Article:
Back on the leeward side of the island, the catamaran anchored in a small cove at Kaumakani Point for snorkeling. Inland, we could see the Olokele Sugar Mill which ended operations in 2009, the last active mill on Kauai. My wife stayed on board while I went into the water and swam among the tropical fish schooling along the rocky point. I took a picture of a four-foot long Trumpet Fish but it didn't come out very well. I was starving after snorkeling so I ate two of the deli sandwiches while I relaxed with Tori on the forward net. We saw several turtles swimming around the boat. Since our tour ended at 2, we went to the beach in front of our condo for the rest of the afternoon where I went snorkeling again. I took the waterproof fish identifier with me and I spotted the Moorish Idol, Unicorn Fish, Needle Fish and the Sergeant Major as well as the Rectangular Triggerfish (Hawaiian State Fish). For dinner, we drove down to the Beach House Restaurant for a romantic meal. The sunset view was amazing. Tori ordered fish while I had the chicken.

For our last full day on the island, we decided to drive around the leeward side of the island to the North Shore. After breakfast at Tropical Burgers (Frosted Flake French Toast - Yum!) and quick stops at Starbucks and a gas station to put air in a low tire, we headed off to see the Wailua Falls near Lihue. The 80-foot twin falls, featured in the credits of Fantasy Island, are impressive but we didn't stay for long due to the heavy rain at the lookout. The sun came out as we drove through Kapa'a on the Coconut Coast. I think I would prefer the vibe of this hippyish town over the more resort feel of Poipu if I came to Kauai again in the future. As we reached the North Shore, we made a short detour to see the Kilauea Lighthouse that sits on the northernmost point of the Hawaiian Islands before heading on to meet friends at Princeville.

Meeting up with Blayne, Carrie and Corine at the shopping center on the outskirts of Princeville, we drove inside the planned community surrounding a golf course to have cocktails at the St. Regis luxury hotel. I didn't care much for the lifeless cookie-cutter neighborhood surrounding it, but the view of Hanelei Bay from the hotel's tiered balconies was impressive. It began to rain again as we took the elevator's down to the large uncrowded pool area where we had drinks at the outdoor bar while a hungry bird hopped around the counter. We then all drove over to the small parking lot at the top of the trail down to the Queen's Bath where Tori tossed some of the flowers from our wedding leis into the waterfall halfway down. A homemade sign at the beach entrance warned visitors of rogue winter waves dragging people off the rocks and out to sea. During the summer, the calmer ocean allows bathers to relax in the Queen's Bath, but we kept a respectful distance from the small pool deluged with heavy waves crashing onto the volcanic coastline. During a brief period of calm between waves, Tori threw the rest of the flowers into the ocean before we headed back up to get out of the heavy rain.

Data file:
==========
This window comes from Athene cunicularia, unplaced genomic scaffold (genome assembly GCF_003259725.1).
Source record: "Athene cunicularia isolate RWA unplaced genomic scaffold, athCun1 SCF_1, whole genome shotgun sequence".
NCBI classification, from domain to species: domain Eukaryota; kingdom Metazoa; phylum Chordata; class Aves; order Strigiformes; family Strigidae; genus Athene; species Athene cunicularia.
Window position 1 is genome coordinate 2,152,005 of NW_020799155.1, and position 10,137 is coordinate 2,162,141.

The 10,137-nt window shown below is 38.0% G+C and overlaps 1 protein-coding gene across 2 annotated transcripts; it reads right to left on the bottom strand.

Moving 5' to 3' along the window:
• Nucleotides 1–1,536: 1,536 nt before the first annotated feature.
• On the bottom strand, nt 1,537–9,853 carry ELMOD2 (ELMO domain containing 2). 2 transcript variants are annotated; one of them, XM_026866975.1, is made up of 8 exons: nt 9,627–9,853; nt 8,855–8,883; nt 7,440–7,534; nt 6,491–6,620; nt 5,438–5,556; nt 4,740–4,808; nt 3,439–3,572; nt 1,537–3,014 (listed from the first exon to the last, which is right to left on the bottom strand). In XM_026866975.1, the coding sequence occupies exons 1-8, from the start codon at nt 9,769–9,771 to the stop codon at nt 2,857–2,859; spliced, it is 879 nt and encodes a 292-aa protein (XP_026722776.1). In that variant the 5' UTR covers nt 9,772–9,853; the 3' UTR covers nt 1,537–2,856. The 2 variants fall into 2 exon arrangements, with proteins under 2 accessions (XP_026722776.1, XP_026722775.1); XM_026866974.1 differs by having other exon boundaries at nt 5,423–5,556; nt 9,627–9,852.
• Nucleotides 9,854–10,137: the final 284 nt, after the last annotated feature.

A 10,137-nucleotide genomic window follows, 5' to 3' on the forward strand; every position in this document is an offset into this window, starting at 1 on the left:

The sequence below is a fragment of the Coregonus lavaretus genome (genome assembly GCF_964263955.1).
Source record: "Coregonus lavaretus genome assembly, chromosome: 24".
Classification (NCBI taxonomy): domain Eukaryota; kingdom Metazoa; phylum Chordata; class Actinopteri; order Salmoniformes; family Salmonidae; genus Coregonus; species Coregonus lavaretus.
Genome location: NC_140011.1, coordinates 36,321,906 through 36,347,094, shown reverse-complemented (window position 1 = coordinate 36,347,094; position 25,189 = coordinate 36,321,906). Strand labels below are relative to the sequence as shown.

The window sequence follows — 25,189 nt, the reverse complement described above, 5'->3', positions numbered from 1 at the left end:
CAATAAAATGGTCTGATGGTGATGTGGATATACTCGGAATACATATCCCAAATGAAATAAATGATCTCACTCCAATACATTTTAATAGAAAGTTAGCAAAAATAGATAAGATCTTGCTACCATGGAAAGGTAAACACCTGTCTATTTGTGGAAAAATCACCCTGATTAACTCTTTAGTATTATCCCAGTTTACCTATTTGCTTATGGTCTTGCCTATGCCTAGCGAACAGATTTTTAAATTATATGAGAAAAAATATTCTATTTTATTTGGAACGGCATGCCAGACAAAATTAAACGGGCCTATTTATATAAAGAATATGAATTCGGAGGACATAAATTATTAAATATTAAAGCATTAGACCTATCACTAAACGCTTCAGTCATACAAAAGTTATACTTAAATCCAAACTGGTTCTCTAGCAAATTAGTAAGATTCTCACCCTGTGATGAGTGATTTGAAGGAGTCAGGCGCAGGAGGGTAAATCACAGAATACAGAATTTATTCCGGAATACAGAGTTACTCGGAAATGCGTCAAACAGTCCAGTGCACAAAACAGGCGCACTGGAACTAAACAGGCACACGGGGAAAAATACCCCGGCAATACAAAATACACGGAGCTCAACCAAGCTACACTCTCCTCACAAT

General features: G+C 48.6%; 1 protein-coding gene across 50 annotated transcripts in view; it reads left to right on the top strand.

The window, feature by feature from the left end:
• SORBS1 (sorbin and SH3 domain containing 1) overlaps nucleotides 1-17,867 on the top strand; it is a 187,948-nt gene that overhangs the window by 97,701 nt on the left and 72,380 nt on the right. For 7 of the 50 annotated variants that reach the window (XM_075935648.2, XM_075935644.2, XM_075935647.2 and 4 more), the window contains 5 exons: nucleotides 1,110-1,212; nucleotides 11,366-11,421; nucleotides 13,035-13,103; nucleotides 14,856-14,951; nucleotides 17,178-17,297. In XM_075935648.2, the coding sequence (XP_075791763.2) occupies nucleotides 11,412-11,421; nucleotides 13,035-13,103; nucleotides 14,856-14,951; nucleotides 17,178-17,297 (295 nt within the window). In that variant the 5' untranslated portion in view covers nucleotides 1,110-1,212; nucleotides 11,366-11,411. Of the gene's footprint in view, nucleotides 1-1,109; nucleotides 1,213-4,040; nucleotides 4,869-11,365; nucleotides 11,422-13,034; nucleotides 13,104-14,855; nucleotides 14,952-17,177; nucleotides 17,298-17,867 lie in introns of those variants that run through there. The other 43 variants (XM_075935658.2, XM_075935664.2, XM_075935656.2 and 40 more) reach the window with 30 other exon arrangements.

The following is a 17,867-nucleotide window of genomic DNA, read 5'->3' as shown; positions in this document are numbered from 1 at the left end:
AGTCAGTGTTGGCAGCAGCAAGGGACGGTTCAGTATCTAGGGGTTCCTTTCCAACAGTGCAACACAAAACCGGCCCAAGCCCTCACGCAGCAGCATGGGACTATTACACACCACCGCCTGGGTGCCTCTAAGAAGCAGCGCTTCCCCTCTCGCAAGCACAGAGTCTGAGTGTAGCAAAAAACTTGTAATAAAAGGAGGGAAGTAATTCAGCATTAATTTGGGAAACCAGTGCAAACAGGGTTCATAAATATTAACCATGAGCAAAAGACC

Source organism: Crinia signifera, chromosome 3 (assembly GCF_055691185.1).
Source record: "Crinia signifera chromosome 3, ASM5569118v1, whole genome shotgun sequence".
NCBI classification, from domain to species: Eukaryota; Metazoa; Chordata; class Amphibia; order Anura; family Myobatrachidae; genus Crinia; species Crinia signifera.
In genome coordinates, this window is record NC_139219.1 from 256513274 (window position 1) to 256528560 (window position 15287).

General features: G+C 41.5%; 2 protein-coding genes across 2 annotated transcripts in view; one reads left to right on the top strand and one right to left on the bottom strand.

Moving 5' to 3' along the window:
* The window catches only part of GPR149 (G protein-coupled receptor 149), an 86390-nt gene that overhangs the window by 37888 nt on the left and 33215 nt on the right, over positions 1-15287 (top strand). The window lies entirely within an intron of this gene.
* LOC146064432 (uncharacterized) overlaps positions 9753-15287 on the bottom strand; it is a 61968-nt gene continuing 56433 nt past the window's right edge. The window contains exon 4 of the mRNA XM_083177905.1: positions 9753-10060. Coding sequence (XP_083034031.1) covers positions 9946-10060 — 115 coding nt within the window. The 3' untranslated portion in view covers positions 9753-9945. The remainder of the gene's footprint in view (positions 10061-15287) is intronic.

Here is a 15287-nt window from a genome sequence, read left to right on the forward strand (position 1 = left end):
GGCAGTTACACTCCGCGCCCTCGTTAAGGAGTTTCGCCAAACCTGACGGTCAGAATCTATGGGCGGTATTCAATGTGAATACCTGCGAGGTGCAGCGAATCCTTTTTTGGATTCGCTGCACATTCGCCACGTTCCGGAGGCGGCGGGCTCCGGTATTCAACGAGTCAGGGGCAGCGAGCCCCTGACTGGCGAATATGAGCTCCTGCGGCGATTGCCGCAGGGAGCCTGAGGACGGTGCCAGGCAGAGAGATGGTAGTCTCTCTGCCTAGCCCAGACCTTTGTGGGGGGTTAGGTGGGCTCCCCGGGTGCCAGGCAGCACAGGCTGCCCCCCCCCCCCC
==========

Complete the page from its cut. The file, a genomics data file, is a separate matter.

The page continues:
Parting ways from our friends, we continued on the Kuhio Highway to the Hanalei Valley Lookout where we enjoyed the view of the picturesque farmland below as we ate a snack. Further along the highway, we had to wait to cross several of the single lane bridges as we explored the many beaches. Parking at Hanelei Beach, we walked deep inside the Maniniholo Dry Cave. The sandy floor sloped several hundred feet into the darkness until the entrance was only a thin line of light behind us. At the end of the road, we reached Ke'e Beach just in time to watch the sunset in the rain. The beach is also the beginning of the 11 mile Kalalau Trail that traverses the treacherous cliffs of the Na Pali Coast until it reaches the Kalalau Valley that we saw from our catamaran trip. Heading back towards Blayne and Carrie's rental house for dinner, we passed Haena Beach where we saw brave surfers riding huge well-formed waves close to shore.

We didn't have far to drive from Ke'e Beach before we arrived at their beautiful rental in Ha'ena. Raised high off the ground, the home had a single continuous balcony circling the entire floor. Their neighbor, Bruce, had invited them over for dinner so we joined them with some of his local friends. We enjoyed the ahi and sushi as we listened to the locals discuss life on the North Shore. It was interesting to hear them complain about the buildup of the area and the heavy tourist traffic clogging the single lane highway. We heard about living with tidal wave evacuation warnings and the frequent drowning deaths on the nearby beaches. A couple our same age had died recently at the Queen's Bath on their honeymoon. It gave me the chills hearing about them being swept out to sea when they turned their back to the ocean for a picture. Sitting down for dinner, we had a tasty homemade meal, Matso Ball Soup and flavorful Monchong Fish with Capers. It was a great way to wrap up our last night on the island. We stayed for a piece of the Macadamia Nut Cream Pie before leaving on our long drive back to Poipu.

Our honeymoon over, we flew back to the mainland on Thursday as husband and wife. It was a wonderful trip. I would recommend a destination wedding to anyone.